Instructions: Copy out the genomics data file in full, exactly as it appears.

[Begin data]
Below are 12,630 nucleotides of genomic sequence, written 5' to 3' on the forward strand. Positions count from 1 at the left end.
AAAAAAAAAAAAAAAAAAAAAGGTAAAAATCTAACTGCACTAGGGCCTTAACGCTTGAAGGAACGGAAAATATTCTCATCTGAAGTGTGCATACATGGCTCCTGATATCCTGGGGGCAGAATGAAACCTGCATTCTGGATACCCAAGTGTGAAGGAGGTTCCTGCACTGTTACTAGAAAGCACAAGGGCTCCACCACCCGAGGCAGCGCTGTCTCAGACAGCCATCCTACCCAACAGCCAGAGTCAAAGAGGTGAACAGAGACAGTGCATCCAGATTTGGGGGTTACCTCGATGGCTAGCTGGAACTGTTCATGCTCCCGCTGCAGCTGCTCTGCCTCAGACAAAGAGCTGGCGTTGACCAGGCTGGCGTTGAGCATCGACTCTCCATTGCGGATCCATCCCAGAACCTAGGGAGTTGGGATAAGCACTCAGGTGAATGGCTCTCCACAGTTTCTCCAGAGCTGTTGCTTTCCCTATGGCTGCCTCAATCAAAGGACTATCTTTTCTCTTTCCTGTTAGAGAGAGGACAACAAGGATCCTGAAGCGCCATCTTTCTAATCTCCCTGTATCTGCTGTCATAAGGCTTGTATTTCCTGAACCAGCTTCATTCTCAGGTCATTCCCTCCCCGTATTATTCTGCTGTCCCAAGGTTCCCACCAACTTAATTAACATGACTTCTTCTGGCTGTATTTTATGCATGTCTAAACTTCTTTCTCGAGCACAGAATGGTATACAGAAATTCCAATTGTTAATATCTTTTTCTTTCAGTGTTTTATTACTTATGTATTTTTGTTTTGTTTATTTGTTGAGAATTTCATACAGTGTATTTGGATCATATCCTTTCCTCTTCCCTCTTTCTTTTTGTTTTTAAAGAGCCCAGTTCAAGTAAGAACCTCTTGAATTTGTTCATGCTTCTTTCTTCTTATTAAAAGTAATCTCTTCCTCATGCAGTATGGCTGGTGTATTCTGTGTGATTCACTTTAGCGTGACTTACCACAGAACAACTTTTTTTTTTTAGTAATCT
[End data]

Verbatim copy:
Below are 12,630 nucleotides of genomic sequence, written 5' to 3' on the forward strand. Positions count from 1 at the left end.
AAAAAAAAAAAAAAAAAAAAAGGTAAAAATCTAACTGCACTAGGGCCTTAACGCTTGAAGGAACGGAAAATATTCTCATCTGAAGTGTGCATACATGGCTCCTGATATCCTGGGGGCAGAATGAAACCTGCATTCTGGATACCCAAGTGTGAAGGAGGTTCCTGCACTGTTACTAGAAAGCACAAGGGCTCCACCACCCGAGGCAGCGCTGTCTCAGACAGCCATCCTACCCAACAGCCAGAGTCAAAGAGGTGAACAGAGACAGTGCATCCAGATTTGGGGGTTACCTCGATGGCTAGCTGGAACTGTTCATGCTCCCGCTGCAGCTGCTCTGCCTCAGACAAAGAGCTGGCGTTGACCAGGCTGGCGTTGAGCATCGACTCTCCATTGCGGATCCATCCCAGAACCTAGGGAGTTGGGATAAGCACTCAGGTGAATGGCTCTCCACAGTTTCTCCAGAGCTGTTGCTTTCCCTATGGCTGCCTCAATCAAAGGACTATCTTTTCTCTTTCCTGTTAGAGAGAGGACAACAAGGATCCTGAAGCGCCATCTTTCTAATCTCCCTGTATCTGCTGTCATAAGGCTTGTATTTCCTGAACCAGCTTCATTCTCAGGTCATTCCCTCCCCGTATTATTCTGCTGTCCCAAGGTTCCCACCAACTTAATTAACATGACTTCTTCTGGCTGTATTTTATGCATGTCTAAACTTCTTTCTCGAGCACAGAATGGTATACAGAAATTCCAATTGTTAATATCTTTTTCTTTCAGTGTTTTATTACTTATGTATTTTTGTTTTGTTTATTTGTTGAGAATTTCATACAGTGTATTTGGATCATATCCTTTCCTCTTCCCTCTTTCTTTTTGTTTTTAAAGAGCCCAGTTCAAGTAAGAACCTCTTGAATTTGTTCATGCTTCTTTCTTCTTATTAAAAGTAATCTCTTCCTCATGCAGTATGGCTGGTGTATTCTGTGTGATTCACTTTAGCGTGACTTACCACAGAACAACTTTTTTTTTTTAGTAATCT